An Ode to October

© Joanna Parypinski

October, October:
when twilight falls early
on leaf-scattered duffs
and trees’ spider-branches
creep over the dusk;

when pumpkins grow faces,
alit by the flame
of a thousand lost souls
and a low burning candle.
October, your name

is a beautiful corpse
that beckons from churchyards
where angels weep
in D minor: key of ghosts
and restless sleep.

October, your death-throes
burn life to the wick
and dissolve all the walls
between the dead
and the quick.

Though you’ll grow winter-old,
and your colors will fade,
October, I know
your departed shades
will come back next year

and even if I lie beneath the soil,
I will meet you then,
October, October.
All that dies will rise



© Joanna Parypinski

i. Temple of Zeus, Athens

Stark stone against a breathless
sky—your columns
rusted by sun
and a thousand years of neglect.

You might have been grand
Corinthian carvings
flowering in old stone,

but now you are in pieces:

two isolated limbs,
one broken in the grass,

braced against
the loneliness of immortality.

You linger, a skeletal god,
king of Necropolis—

splendid in your destruction
like a blind lion
limping through the underbrush.

ii. Six Flags, New Orleans

Years have passed
since you rode my back to the sun
and waited
in winding lines to scrape
the sky—

Don’t you abandon me, too,
in these silent
swampy days, where

skeletons of roller coasters slide
in and out of floodwater
like serpents,
curling in great steel waves

through the fog. The tracks
are rusted steel columns; the trains sit,
disused—awaiting phantom riders.

Swings hanging on their strings,
still. Ferris wheel’s silhouette
reflected in orange water.

Remember me as I was,
not as I am—

cold, rotting, left to the vines.

iii. Imagined Mountain

Up close, the waterfall
is a free-flowing string of piano keys.

The mountain spitting music
crawls with flowering columns

of trees, and
the lake froths white like
cherry blossoms.

That’s where I go when I close my eyes—

a temple of dreams,

still empty and nonexistent
the way Mount Everest must have been
before someone gave it a name:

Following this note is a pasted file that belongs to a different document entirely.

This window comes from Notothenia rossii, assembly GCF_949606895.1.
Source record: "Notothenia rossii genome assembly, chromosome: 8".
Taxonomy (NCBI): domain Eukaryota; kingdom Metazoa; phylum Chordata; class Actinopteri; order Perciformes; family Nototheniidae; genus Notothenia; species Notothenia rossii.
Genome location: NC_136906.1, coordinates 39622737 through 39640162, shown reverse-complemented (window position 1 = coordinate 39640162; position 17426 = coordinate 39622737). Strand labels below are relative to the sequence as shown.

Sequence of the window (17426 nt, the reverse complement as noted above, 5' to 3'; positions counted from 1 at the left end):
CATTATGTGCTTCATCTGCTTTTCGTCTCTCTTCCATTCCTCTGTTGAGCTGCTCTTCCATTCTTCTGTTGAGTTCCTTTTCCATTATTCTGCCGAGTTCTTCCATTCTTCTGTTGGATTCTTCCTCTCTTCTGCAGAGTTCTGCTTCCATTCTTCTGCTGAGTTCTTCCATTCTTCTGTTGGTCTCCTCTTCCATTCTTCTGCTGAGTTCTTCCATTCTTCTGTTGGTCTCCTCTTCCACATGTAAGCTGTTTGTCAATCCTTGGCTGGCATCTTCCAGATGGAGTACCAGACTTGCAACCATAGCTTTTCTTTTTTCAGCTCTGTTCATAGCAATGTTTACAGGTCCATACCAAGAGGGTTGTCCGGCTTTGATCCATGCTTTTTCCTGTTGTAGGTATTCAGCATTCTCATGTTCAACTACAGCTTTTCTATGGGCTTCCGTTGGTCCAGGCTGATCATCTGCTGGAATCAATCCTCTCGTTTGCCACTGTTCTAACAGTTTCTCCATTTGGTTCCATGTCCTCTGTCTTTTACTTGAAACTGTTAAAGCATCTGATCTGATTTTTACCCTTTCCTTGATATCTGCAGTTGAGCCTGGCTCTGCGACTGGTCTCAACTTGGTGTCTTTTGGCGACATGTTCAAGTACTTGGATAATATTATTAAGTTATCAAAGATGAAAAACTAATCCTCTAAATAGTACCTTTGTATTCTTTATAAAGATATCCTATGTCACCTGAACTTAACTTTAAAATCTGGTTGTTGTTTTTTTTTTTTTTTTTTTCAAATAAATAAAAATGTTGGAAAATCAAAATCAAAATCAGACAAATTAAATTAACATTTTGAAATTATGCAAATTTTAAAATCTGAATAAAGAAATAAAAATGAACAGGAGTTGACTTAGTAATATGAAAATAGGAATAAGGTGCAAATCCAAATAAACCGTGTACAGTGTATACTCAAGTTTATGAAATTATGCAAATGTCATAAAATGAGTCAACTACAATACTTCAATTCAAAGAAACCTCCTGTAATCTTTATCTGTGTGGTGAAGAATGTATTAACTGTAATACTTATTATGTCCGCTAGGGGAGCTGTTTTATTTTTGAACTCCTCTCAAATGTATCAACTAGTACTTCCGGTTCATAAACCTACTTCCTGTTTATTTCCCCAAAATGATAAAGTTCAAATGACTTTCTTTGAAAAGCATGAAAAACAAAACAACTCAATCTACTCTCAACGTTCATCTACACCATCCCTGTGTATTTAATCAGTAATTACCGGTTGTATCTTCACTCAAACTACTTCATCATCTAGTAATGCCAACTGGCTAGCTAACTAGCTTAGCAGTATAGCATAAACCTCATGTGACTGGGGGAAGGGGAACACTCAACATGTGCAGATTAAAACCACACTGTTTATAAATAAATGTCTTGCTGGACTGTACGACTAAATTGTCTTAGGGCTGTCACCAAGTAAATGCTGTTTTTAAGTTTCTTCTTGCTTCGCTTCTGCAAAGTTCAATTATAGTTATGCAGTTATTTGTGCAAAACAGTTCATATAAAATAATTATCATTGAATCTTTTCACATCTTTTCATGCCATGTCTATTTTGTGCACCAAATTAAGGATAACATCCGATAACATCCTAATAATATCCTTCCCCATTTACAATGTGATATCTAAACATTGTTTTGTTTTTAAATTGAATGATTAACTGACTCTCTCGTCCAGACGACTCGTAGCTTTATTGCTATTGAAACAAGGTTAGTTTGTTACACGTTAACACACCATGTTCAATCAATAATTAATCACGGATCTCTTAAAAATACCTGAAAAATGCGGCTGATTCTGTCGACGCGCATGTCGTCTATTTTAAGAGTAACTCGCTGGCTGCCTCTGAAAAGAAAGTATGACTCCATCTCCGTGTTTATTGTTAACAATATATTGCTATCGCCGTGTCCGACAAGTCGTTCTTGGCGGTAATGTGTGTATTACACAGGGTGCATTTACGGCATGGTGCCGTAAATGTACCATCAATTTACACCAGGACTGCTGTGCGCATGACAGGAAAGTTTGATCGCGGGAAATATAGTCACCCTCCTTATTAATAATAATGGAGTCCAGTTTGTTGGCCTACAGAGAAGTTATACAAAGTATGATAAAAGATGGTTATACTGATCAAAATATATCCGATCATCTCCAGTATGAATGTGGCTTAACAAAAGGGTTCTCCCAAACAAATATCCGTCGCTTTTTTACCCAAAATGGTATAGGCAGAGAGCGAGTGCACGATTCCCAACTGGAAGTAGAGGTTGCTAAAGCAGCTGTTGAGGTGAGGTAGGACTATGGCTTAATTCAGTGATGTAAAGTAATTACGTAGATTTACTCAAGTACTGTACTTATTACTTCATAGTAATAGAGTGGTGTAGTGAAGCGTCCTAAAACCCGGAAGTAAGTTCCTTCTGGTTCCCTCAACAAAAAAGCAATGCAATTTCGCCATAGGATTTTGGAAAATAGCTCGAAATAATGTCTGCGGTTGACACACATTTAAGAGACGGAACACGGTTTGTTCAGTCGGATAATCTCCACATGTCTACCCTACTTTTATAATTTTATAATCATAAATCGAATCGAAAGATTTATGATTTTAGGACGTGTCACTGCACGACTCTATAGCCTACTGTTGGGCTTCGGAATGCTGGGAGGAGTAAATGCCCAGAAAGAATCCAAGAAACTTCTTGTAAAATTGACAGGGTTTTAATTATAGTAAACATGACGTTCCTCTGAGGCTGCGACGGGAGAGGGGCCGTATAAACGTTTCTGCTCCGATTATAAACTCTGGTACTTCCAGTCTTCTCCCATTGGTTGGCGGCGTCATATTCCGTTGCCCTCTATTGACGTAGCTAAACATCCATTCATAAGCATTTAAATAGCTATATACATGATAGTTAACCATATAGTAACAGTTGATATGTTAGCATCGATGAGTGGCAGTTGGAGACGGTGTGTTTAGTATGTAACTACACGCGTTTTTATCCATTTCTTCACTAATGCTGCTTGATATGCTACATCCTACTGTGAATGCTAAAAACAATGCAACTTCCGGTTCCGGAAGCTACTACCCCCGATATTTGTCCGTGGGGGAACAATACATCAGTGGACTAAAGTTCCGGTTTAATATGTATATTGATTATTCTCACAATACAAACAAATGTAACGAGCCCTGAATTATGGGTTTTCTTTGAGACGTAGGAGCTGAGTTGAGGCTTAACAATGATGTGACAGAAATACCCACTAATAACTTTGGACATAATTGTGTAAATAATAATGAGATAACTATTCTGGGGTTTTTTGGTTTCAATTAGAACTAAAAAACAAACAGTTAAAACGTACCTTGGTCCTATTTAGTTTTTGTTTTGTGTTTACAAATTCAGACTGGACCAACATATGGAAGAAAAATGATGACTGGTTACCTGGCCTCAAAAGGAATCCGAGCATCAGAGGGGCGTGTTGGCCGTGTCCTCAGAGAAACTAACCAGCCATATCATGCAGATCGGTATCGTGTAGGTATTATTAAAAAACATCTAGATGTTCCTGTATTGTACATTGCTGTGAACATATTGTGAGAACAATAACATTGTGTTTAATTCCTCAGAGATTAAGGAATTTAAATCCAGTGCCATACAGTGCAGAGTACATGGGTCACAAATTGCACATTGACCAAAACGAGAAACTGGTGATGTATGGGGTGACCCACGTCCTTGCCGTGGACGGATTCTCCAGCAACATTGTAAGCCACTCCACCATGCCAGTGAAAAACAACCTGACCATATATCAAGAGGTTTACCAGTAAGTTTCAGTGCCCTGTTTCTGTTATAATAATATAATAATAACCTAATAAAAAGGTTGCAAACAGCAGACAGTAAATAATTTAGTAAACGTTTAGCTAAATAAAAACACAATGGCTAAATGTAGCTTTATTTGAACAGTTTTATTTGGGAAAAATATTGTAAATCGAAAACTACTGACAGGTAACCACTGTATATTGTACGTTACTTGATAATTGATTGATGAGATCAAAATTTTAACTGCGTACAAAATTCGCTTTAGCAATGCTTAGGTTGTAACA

people make places.

I wonder what will happen when my sleep
turns to dust, and the mountain rusts,

and there’s no one
to hear the music of the waterfall.

Maybe it will be lucky enough to die
with me.


© Joanna Parypinski

Polished rocks like skulls on the shore,
watch the hull of our dark ship
on watery dreams,

and I, Captain of Sorrows,
follow the current, watch the curved
moon, sharp
like a scythe slicing
through sea-black.

This is what nightmares eat:
blood of a gutted traveler
gliding nightward,

and I am steering starbound,
waiting for the moon to fillet me,

sailing on the tide,
wailing with the sirens in the gardens
of smoke.
The broken wind-chime voices
of the crashing waves
bear us home, sandlocked
on our island,

we sing with the sirens,
until the pink sun breaks
the horizon,

we sing
until our throats sting with salt,
we sing
until our drowned thoughts

El Vampiro de Moca

© Joanna Parypinski

In fields dry-roasted by the baking sun
that blazes on the lavender flowers
of the Moca tree sprawl four flaccid sheep;
they are not asleep, their glassy eyes gaze
into infinity, and tiny puncture
wounds pierce through flesh and fleece,
now pale, now drained.
There, on the field of dead
yellow grass, slump nine deflated goats
and thirty turkeys bled bone dry. Ay,
Díos mío, ¿qué permitiste pasar?

In the night the Chupacabra slinks
through the shadowland:
reptilian scales on green-gray skin
and spines like knives on its back;
it hops like a kangaroo, with a dog face,
a panther nose, shark-like fangs
and blood-red eyes and bat wings.
Oh, hiss and screech if you will,
go slouching through the city streets
on alien feet, and see who smells
the sulfur rotting on your snakelike tongue.
¿De dónde es el extranjero?
Area 51 was not so ripe.

In Maine, by the side of a well-paved road
lolled the limp and lifeless carcass, roadkill
plowed down by monster truck tires
and a sneering steel front bumper
with flies in its teeth. Nobody could
identify the rodent-like animal
with razor fangs, and by time they saw
it anyway, the vultures had picked it
clean. No tema lo que no existe.
…¡que exista todo! Oh, mauler of
livestock, legend notorious, where were
you when they said el Vampiro de Moca
was a pack of rogue crocodiles?


© Joanna Parypinski

When winter drops whitely,
the neighbor-children build igloos:

hunched snow-hills
sag under
the weight of the sky.

A pair of mint-blue mittens packs the skull,
tunnels out the mouth;
a frosted dome, cozy
as a mausoleum.

They like to pretend
this is where they sleep,
in the Sierra Nevada—
iced mountains peaked white like cresting waves
block the way to California,
golden land—

and they live in an igloo.
The cold bites their fingers
so they chop them off.

The wind shivers

with the Donners.
A boy lies still, eyelashes crusted with snow,
and they swarm like crows
to feast
on corpse-meat, and
they dine on their friend’s fat thighs,
store the scraps in the makeshift meatfreezer

to save for a snack, and pick fingernails
out of their teeth.

The cannibalized boy’s blue hat skips away.

A mother calls lunchtime,
reality breaks—
they scamper off in whirls of white dust

and a laughing echo.
The dead boy
still coated in snow

climbs out of the igloo;
mittens shake free the flakes, which flurry
to the ground.

The stooped igloo broods,
The hat lies flat and


half-buried by the snow.